The Jayapal bill doesn’t explain how the U.S. government would pay for Medicare for All. That omission isn’t necessarily unusual for policy proposals and as Stein noted, other, similar plans have been estimated to cost around $30 trillion. The U.S., it should be noted, already spends more on health care than any other developed nation, with lower life expectancies and higher infant mortality rates to show for it. Advocates say that by eliminating premiums and co-pays, Medicare for All would boost the economy by leaving more money in a person’s bank account. Though Jayapal’s version of Medicare for All is more expansive than most single-payer systems in other countries, countries with single-payer systems tend to spend less on health care over all.
Who Supports It?
Jayapal is a left-wing Democrat, and she the co-chairman of the Congressional Progressive Caucus. But the CPC is more ideologically diverse than its name suggests, and the Medicare for All bill, similarly, has a list of co-sponsors that don’t fit perfectly into the party’s left flank. For instance, Representative Joe Kennedy of Massachusetts, a moderate who had expressed some reservations about 2017’s Medicare for All bill, co-sponsored Jayapal’s legislation.
Outside the House, a broad coalition of unions and advocacy groups has endorsed the bill. Some groups — the American Federation of Teachers, SEIU, and MoveOn — might be familiar. The Association of American Flight Attendants, which made headlines recently when its president, Sara Nelson, called for a general strike in response to the government shutdown, has endorsed the bill, too. That’s a lot of firepower, and Democrats who want the party’s nomination in 2020 will likely face pressure to run on a version of Medicare for All that at least resembles the bill.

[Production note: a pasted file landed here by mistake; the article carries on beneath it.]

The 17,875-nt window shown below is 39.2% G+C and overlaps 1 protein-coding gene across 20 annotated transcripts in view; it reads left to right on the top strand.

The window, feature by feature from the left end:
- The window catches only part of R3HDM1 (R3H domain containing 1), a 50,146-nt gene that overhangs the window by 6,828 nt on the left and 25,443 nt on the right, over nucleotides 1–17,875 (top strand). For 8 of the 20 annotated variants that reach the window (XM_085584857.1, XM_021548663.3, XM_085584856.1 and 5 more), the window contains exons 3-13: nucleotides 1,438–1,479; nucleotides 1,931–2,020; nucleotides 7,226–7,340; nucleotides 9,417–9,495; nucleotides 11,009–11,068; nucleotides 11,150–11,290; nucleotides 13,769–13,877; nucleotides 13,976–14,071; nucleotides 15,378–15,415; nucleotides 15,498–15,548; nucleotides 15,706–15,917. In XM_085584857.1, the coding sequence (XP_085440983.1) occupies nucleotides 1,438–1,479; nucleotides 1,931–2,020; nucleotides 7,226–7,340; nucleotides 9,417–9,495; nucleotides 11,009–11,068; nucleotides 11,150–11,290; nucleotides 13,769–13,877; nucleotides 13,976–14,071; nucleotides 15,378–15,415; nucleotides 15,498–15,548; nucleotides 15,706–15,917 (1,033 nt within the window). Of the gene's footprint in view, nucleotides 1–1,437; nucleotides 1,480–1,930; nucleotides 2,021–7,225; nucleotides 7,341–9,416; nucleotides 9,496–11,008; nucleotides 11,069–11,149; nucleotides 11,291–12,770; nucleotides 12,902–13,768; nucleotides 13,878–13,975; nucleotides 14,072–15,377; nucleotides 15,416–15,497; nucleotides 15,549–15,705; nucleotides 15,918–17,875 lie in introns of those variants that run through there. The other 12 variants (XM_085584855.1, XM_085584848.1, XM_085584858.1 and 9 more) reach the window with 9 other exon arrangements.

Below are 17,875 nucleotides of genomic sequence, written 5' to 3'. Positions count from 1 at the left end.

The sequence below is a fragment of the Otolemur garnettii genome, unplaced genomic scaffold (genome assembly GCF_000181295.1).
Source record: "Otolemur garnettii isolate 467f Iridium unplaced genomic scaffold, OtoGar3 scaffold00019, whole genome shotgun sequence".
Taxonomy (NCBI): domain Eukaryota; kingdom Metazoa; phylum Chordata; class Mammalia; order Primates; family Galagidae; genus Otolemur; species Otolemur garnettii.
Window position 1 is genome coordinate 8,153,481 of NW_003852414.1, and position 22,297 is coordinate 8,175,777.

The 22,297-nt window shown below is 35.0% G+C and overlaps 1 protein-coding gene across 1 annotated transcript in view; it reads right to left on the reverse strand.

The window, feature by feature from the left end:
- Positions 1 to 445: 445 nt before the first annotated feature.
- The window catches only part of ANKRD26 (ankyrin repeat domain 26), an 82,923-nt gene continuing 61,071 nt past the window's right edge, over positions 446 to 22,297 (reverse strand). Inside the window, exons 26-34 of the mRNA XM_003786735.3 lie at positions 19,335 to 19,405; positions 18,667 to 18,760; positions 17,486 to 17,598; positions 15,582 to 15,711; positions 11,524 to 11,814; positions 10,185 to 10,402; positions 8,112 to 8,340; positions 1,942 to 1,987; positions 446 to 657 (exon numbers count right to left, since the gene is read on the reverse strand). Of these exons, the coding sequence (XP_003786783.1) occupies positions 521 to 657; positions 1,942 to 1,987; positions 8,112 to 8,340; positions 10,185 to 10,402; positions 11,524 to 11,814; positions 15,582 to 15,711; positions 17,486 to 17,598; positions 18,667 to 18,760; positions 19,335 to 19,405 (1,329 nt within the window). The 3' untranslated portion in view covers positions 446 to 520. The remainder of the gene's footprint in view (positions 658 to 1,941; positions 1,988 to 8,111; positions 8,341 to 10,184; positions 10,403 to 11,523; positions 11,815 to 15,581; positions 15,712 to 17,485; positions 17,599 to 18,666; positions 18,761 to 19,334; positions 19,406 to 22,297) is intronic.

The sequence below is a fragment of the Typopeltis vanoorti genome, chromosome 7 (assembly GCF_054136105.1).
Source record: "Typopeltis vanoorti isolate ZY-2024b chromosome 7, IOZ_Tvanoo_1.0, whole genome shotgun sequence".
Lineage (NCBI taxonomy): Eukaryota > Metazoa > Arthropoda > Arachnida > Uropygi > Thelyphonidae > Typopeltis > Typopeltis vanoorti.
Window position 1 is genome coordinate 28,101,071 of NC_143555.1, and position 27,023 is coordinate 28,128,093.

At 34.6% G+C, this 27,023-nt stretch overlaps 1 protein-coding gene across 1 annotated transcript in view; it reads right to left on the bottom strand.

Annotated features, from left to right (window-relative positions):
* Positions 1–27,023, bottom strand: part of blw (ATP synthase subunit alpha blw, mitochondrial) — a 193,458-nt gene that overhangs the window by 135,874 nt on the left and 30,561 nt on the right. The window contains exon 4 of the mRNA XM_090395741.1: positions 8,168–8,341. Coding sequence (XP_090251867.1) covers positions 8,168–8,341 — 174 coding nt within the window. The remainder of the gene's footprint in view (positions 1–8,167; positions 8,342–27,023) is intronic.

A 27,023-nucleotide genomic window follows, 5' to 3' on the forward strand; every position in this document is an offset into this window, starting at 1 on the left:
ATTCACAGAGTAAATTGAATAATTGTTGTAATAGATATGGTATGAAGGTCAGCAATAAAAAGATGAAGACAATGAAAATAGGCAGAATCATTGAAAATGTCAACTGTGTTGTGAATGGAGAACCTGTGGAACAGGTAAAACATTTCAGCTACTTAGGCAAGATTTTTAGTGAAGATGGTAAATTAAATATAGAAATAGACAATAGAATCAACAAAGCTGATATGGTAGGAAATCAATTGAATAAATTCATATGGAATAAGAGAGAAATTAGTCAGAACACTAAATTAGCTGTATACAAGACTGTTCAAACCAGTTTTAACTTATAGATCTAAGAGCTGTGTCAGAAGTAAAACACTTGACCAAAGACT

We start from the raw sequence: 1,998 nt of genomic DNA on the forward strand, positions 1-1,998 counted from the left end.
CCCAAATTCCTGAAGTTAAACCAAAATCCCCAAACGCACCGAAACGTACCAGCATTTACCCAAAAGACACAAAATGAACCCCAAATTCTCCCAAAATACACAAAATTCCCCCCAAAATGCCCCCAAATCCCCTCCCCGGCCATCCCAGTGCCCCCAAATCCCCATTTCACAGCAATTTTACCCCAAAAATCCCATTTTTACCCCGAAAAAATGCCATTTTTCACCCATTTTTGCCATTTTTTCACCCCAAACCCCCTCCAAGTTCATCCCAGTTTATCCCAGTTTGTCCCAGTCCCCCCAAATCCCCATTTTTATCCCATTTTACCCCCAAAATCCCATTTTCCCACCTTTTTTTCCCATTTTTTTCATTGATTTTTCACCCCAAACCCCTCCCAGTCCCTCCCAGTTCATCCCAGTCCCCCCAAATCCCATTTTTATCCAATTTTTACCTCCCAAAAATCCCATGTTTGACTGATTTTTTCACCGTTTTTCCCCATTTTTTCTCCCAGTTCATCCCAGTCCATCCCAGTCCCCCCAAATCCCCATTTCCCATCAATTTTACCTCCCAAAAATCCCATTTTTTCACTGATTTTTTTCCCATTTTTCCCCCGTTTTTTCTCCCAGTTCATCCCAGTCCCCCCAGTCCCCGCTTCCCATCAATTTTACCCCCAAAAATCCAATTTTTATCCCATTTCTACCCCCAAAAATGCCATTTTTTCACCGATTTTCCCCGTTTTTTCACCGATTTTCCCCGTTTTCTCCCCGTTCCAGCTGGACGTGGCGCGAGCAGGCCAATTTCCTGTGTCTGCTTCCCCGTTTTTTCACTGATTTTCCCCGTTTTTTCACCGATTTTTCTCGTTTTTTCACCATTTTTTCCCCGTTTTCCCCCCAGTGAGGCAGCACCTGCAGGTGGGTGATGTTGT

Still, Jayapal’s bill faces opposition even from some members of her own party. Some have suggested less radical alternatives, like a Medicare “buy-in” for Americans ages 50 to 64, and on Wednesday a group of 101 centrist Democrats urged Congress to focus on improving the Affordable Care Act and expanding private health coverage. It’s also notable that a number of influential groups have declined to comment on the bill, including the Center for American Progress, AARP, and Protect Our Care.
Is It Socialism?
The GOP will say it is. Some conservative Democrats might, too. (Conservatives deployed the same line of attack against the Affordable Care Act.) Like the ACA, M4A responds to our heavily privatized system’s general failure to provide care that everyone can afford. But where the ACA tried to work within the private market, M4A undercuts that market and creates a larger role for government intervention. While democratic socialists like Tlaib and organizations like the Democratic Socialists of America have embraced Medicare for All, the bill’s list of co-sponsors indicates that this an area where the party’s democratic socialists and members of its more nebulously defined progressive wing can agree.
For Americans facing rising drug prices, high premiums, and medical debt, these ideological alliances may be welcome news. Polling steadily indicates that Americans broadly support an expanded version of Medicare, and are concerned about health-care costs, though they remain divided on specific solutions. With more backing from voters and politicians, and more concrete policy proposals, it might not be so easy for the GOP to dismiss M4A as evidence of nefarious Bolshevik creep.